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Judge: Pier 6 towers’ construction can proceed, but won’t influence ruling • Brooklyn Paper

Judge: Pier 6 towers’ construction can proceed, but won’t influence ruling

Tower play: These are the towers Brooklyn Bridge Park honchos plan to erect near Pier 6.
ODA/RAL Development Services / Oliver’s Realty Group

They’re going up — for now.

A judge denied an order to halt construction that began this week on two towers at Brooklyn Bridge Park’s Pier 6 during a Thursday emergency hearing, allowing work to proceed as litigants wait to make final arguments in a lawsuit over whether the high-rises can be built at all.

Civic group the Brooklyn Heights Association had petitioned Justice Lucy Billings to issue a temporary restraining order to stop construction on the proposed 15- and 28-story towers at the foot of Atlantic Avenue after developers filed paperwork with the city earlier this month to start work — which includes a 34-day process of hammering 400 steel beams into the ground — on July 19.

The Heights Association’s attorney, Richard Ziegler, argued the construction will be noisy and intrusive to the park and surrounding neighborhood, especially since the site is adjacent to a playground popular among youngsters in the summer.

Billings agreed that there might be irreparable harm, but said she could not do much about it since the work does not violate any city noise codes.

“It’s not a harm that violates any environmental code,” she said.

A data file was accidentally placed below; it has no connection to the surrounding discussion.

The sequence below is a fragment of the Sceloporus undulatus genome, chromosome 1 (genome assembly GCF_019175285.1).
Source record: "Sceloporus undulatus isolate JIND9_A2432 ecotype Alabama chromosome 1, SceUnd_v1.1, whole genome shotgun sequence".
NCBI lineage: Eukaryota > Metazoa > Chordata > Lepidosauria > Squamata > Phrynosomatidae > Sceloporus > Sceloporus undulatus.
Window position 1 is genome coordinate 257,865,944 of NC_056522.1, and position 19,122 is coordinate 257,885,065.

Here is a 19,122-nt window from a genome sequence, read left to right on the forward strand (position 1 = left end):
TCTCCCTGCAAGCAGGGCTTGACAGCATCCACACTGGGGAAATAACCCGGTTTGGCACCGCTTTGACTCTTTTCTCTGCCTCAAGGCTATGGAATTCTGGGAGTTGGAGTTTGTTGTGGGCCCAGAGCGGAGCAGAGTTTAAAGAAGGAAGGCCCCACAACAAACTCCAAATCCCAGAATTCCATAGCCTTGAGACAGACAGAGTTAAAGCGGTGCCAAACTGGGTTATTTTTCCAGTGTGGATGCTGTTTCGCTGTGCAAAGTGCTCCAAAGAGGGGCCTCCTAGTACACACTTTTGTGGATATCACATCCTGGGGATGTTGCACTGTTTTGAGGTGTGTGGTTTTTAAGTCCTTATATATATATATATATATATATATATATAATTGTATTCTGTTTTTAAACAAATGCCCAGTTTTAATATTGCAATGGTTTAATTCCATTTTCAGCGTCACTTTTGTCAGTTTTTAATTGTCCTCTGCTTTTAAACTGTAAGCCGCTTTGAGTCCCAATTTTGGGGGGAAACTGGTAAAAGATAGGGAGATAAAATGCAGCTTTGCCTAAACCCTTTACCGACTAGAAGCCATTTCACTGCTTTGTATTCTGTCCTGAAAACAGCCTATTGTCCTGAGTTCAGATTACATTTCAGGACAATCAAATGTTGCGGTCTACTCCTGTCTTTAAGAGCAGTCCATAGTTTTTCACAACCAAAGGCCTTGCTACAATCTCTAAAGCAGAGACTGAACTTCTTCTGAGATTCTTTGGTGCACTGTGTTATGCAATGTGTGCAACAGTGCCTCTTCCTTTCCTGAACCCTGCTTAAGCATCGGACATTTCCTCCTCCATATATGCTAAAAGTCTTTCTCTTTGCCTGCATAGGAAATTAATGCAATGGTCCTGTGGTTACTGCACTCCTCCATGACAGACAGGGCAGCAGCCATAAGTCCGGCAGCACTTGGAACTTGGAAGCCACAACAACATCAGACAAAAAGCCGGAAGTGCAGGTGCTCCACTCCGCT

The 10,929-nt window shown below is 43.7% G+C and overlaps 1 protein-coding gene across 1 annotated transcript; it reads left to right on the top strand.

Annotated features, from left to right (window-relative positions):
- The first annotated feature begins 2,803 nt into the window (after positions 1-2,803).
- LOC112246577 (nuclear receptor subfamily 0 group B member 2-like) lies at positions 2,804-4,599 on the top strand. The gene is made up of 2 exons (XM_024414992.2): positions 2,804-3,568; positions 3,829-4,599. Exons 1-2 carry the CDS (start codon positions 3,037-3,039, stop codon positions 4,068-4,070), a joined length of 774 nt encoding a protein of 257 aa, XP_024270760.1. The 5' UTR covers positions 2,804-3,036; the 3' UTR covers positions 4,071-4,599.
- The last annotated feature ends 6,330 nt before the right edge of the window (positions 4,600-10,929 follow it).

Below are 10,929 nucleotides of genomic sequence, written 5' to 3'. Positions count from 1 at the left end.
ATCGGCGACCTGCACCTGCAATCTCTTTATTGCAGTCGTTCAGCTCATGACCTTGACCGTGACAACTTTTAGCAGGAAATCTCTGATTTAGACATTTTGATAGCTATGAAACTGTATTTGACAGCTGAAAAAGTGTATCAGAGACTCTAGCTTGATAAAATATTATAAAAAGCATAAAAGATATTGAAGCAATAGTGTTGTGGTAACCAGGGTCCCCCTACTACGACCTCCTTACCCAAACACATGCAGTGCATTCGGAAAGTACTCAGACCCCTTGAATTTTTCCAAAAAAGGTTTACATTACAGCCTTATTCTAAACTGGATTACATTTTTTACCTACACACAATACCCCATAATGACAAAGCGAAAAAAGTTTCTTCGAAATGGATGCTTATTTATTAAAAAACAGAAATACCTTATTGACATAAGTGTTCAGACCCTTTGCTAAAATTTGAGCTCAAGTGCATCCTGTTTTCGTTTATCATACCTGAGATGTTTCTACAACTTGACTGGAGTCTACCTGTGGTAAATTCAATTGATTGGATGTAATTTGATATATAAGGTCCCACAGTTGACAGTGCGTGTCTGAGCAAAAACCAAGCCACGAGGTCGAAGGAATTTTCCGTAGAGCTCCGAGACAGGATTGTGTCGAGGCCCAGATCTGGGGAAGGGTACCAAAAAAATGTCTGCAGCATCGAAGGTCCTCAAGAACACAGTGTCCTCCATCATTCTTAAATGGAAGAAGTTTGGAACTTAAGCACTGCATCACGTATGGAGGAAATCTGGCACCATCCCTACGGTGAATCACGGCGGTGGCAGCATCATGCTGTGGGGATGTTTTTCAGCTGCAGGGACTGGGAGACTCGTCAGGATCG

Brooklyn Bridge Park honchos cheered the ruling and said they were thankful to the court.

“We are gratified that the judge agreed with us and decided not to grant the temporary restraining order,” said David Lowin, vice president of real estate for the green space.

Ziegler was worried that Billings would be less likely to rule in favor of the civic group if part of the high-rises already were built, but she guaranteed that the progress of construction will not influence her decision.

“I can’t see that’s anything that can’t be undone,” she said.

And though the Heights Association did not win its request for a restraining order, Ziegler, who had his first opportunity to argue the merits of his case on Thursday, said the hour-long hearing yielded some positive developments.

He made the case that the park’s 2006 General Project Plan — the agreement that mandates it only build what is necessary to fund its upkeep — declares the green space’s development lots can only be used to make money for it. And since developers RAL Companies and Affiliates and Oliver’s Realty Group’s 15-story tower will contain below-market-rate units, it will not generate any cash, Ziegler said.

“It was a very worthwhile session with the judge because she was very candid about skepticism she has previously hinted at,” he said outside the courtroom. “I don’t think we had previously been quite so clear in drawing the distinction that [the smaller tower] is an even clearer violation of the GPP than [the 28-story tower].”

Billings, who has been charged with administering asbestos cases, said she will be tied up with those and asked at the beginning of the hearing if the litigants wanted to change justices, which they both declined.

But the judge later said that in deciding to allow construction, she was more inclined to come to a quick decision on the case.

“At least you guys have compelled me to make a decision as early as possible,” Billings said.

Litigants will return to the courtroom on August 4 at 11 am in what is expected to be their final appearance before Billings rules.

Reach reporter Lauren Gill at lgill@cnglocal.com or by calling (718) 260–2511. Follow her on Twitter @laurenk_gill

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